As mentioned previously, it is often difficult to thrust the probe into the mound. The invention incorporates another feature to remedy this problem. The user-held injector assembly incorporates a cyclic valve admitting the pressurized water to the reciprocating shaft. The reciprocating shaft is free to move back and forth in a direction along its central axis. When the user admits the pressurized colloid to the injector assembly by pressing a trigger, the cyclic valve causes the reciprocating shaft to pulse forward and backward rapidly. This action assists the user in thrusting the probe into the ant mound, and also assists in the distribution of the colloid in the ant mound.
 Accordingly, several objects and advantages of the present invention are:
 1. to insert a probe into an ant mound using the assistance of a reciprocating shaft, whereby a large probe may be thrust three or more feet below the ground level for the delivery of a colloid;
 2. to allow a rapid approach and destroy cycle, thereby minimizing warning to the ants;
 3. to kill the queen of the ant colony, and as many of the other ants as possible in a short period of time; and
 4. to perform these operations without the use of pesticides.
 These objects and advantages will be fully explained in the details hereafter described, explained, and claimed, with reference being made to the accompanying drawings.
FIG. 1 is an isometric view, showing the proposed invention.
FIG. 2 is an isometric view, showing the injector assembly.
FIG. 3 is an isometric view, showing the probe.
FIG. 4 is an isometric sectional view, showing the internal features of the probe.
FIG. 5 is an isometric view, showing a portable version of the present invention.
10 water tank
20 injector assembly
22 feed line
24 pistol grip
26 side handle
30 hammer assembly
32 reciprocating shaft
36 recessed annulus
40 injection manifold
42 hose reel
50 pump inlet
52 discharge line
1 shows the larger elements of the invention. Water tank 10 holds water to be fed into This allows the invention to be portable for agricultural and other relatively remote applications. However, the use of a tank is not critical. If a different water source is available, it could be used as well.
 Water is fed from water tank 10 to pump 12 through pump inlet 50. Pump 12 pressurizes the water, then feeds it to mixer 16 through discharge line 52. Hopper 14 feeds fine particles into mixer 16, where they are injected into the pressurized water to form a colloid. The colloid is then discharged through outlet 18.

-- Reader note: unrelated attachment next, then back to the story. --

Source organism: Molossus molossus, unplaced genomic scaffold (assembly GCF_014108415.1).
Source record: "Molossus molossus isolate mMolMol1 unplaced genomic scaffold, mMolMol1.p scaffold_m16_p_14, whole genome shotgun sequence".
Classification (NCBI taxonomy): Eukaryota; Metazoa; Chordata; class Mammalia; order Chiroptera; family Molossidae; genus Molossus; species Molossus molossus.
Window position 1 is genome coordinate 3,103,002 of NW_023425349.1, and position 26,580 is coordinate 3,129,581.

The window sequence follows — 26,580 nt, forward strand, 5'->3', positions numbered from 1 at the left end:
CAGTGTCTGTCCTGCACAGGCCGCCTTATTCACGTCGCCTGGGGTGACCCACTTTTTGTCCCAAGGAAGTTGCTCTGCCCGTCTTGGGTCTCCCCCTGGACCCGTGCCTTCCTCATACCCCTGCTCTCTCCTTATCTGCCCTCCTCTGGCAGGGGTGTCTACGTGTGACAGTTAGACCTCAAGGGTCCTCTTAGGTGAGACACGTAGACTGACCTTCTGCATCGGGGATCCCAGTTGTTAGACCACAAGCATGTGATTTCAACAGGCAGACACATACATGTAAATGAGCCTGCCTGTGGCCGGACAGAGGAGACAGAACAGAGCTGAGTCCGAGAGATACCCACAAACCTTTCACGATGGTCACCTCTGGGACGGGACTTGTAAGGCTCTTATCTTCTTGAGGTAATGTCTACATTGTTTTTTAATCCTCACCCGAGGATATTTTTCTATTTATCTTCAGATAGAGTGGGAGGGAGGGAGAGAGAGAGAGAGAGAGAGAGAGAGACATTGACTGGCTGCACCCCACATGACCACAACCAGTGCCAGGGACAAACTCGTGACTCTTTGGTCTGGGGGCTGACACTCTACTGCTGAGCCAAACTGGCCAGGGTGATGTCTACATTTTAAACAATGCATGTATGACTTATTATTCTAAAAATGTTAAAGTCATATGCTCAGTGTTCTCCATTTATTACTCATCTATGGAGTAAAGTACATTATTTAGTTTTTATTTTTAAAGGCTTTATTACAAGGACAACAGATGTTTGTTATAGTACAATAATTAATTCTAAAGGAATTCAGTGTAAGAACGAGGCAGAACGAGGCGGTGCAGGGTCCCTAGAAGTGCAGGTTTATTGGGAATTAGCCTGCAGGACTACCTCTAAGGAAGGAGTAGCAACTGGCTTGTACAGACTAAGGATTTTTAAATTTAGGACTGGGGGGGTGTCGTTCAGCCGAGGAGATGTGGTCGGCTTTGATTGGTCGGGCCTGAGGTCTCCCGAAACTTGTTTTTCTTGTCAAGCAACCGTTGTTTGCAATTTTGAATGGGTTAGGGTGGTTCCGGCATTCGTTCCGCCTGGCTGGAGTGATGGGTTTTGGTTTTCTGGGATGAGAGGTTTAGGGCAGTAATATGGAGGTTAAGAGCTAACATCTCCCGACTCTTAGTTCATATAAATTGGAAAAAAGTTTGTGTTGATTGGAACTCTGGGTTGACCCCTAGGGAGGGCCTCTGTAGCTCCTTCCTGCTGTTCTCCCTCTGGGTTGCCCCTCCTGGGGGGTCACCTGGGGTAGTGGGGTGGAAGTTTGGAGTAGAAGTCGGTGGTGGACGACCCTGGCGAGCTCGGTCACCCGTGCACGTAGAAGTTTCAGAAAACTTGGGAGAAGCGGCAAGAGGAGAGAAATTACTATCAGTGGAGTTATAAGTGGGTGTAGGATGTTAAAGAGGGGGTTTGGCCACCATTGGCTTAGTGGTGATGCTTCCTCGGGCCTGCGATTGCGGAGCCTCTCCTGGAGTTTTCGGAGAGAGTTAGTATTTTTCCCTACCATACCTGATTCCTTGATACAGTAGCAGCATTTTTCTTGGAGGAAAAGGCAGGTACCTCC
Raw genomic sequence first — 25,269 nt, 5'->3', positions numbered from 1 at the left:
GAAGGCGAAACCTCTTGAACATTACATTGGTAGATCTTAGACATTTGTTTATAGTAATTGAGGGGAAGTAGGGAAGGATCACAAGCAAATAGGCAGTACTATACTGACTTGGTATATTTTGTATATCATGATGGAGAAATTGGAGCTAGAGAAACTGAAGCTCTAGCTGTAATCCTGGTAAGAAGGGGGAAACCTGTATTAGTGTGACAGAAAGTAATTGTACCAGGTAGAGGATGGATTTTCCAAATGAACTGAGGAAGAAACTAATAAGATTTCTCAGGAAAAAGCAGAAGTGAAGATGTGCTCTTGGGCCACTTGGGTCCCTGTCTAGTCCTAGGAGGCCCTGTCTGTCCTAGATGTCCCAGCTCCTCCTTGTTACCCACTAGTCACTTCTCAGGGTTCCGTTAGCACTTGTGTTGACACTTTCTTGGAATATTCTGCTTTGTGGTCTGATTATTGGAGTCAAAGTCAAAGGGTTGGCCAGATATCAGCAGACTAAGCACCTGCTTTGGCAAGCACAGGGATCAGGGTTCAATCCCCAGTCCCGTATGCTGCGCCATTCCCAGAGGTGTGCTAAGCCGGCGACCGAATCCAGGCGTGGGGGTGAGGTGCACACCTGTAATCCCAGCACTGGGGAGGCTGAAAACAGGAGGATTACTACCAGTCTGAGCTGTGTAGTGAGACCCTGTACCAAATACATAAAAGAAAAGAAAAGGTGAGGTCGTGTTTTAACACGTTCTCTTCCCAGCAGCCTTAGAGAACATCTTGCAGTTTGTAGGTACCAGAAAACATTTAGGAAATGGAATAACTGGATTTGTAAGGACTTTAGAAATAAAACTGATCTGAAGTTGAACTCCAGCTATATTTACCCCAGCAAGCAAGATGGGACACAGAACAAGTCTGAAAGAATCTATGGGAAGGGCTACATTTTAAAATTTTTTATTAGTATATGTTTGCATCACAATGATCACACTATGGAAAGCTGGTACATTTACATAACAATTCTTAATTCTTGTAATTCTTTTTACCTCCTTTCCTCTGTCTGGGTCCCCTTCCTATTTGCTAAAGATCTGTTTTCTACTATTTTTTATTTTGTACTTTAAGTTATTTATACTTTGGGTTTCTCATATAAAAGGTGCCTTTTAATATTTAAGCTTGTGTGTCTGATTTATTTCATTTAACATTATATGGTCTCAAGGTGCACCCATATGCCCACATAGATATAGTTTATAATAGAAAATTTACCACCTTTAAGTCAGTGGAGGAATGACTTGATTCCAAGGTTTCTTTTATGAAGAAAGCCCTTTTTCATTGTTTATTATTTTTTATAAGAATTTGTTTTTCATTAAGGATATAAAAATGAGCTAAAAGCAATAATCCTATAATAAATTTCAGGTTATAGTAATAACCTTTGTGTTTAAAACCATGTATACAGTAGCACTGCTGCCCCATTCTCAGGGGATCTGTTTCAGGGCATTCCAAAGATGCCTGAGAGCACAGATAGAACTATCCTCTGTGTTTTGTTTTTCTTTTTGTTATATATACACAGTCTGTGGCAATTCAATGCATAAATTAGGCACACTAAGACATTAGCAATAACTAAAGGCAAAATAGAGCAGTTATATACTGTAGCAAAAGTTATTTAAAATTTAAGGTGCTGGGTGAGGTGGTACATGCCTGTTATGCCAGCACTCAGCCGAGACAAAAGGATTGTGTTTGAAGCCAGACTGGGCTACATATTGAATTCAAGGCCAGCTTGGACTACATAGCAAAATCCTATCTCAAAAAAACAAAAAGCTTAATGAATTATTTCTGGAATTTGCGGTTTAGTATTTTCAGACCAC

Turning now to FIG. 2, injector assembly 20 will be explained in detail. Feed line 22, which is typically ten feet or more in length, is connected to outlet 18. The pressurized colloid is thereby fed to injector assembly 20. A user grasps injector assembly 20 by pistol grip 24. Side handle 26 is provided for the user's other hand, in order to aid stability. Both pistol grip 24 and side handle 26 are attached to hammer assembly 30.
 Reciprocating shaft 32 extends downward to probe 34. In use, the user grasps pistol grip 24 and side handle 26, then thrusts probe 34 into the ground. The user then presses trigger 28. This action allows the flow of the pressurized colloid into hammer assembly 30, down through reciprocating shaft 32, and into probe 34. Probe 34 contains a plurality of venturi which allow the pressurized colloid to escape outward into the surrounding earth.
FIG. 3 shows a detail view of probe 34. The reader will observe its pointed lower tip, shaped to facilitate thrusting into the soil. The reader will also observe that its outer cylindrical surface contains recessed annulus 36. A plurality of venturi 38 are arrayed around recessed annulus 36. The recess tends to prevent soil from clogging venturi 38 when probe 34 is thrust into the ground.
FIG. 4 shows a section view of probe 34. The reader will observe that reciprocating shaft 32 is hollow, forming injection manifold 40 down its center. The interior of probe 34 is likewise hollow, with injection manifold 40 continuing for some distance into its interior. This lower portion of injection manifold 40 opens into a plurality of venturi 38, which exit probe 34.